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Florida Exonerates One Prisoner for Every Three Executed

by Kevin Bliss

Studies show that Florida has one of the highest execution rates in the United States. It also has the highest number of exonerations of death-row prisoners than any other state. With one conviction overturned on death row for every three prisoners executed, civil liberty proponents say the system is in serious need of overhaul.

Support for capital punishment had been dropping in most of states nationwide. The executive director of Death Penalty Information Center, Robert Dunham, stated that executions in the United States have dropped 75% since 1999. New Hampshire recently became the 21st state to repeal capital punishment. Even Floridians in a survey conducted by a University of Santa Cruz professor in 2016 were in favor of life imprisonment over the death penalty 57% to 43%. Yet, any attempt to amend the death penalty in Florida has been largely ignored.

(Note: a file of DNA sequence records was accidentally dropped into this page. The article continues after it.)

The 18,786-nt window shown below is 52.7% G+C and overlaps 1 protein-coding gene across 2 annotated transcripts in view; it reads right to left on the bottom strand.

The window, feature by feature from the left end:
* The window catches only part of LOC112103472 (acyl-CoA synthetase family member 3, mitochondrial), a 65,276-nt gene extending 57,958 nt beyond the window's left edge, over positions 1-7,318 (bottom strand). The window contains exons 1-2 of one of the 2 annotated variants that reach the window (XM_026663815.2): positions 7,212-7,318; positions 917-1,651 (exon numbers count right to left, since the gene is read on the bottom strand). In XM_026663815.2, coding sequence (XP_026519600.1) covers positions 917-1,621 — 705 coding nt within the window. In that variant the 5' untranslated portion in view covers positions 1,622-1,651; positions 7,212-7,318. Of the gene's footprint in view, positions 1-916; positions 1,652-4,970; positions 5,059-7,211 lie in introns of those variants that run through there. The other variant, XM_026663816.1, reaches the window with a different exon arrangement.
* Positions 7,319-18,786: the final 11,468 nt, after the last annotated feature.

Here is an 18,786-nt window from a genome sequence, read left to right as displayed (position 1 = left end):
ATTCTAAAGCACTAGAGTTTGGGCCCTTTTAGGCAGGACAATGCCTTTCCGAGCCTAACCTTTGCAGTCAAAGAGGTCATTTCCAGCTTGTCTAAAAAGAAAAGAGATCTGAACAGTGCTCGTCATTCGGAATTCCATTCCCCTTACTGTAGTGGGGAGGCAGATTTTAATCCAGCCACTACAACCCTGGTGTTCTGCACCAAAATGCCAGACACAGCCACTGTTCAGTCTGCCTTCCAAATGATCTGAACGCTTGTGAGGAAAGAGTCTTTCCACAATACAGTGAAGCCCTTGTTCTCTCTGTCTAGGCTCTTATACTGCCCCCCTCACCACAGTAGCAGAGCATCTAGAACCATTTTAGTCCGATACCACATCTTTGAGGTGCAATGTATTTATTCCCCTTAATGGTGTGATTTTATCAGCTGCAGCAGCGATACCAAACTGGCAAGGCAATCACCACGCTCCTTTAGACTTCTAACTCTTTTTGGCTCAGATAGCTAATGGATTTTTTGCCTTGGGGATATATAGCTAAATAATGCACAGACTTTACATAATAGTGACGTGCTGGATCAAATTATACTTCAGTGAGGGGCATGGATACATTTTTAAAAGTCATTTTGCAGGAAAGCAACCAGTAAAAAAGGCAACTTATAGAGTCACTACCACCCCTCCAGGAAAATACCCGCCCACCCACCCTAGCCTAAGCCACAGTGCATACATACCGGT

Florida’s execution in 2018 made it one of only eight states to put someone to death that year. And thus far, they are one of only five this year. The release of Clifford Williams this year also gives Florida a record of 29 prisoners on death row to be exonerated since the 1970s. Floridians for Alternatives to the Death Penalty Executive Director Mark Elliott said, “Getting it right needs to be more important than getting it done.”

Democratic Representative Dotie Joseph said systematic racism is inherent in Florida’s criminal justice system. She stated that people of color are “disproportionately charged, convicted and sentenced to death.” She co-sponsored a bill in the House in 2019 to end Florida’s death penalty, but that bill was not even granted a committee hearing.

Orlando businessman Chris King ran for governor last year on a platform that included a focus on prison reformation. Of the death penalty, he said, “I oppose it because we often get it wrong. I oppose it because it is disproportionately used against minority communities. I oppose it because it has not been a deterrent to violent crime. I oppose it because our state spends millions of dollars pursuing the death penalty through the legal system that could be better used in meaningful criminal justice reform. I oppose it because I believe the stronger punishment to heinous crimes is life in prison without the possibility of parole.”


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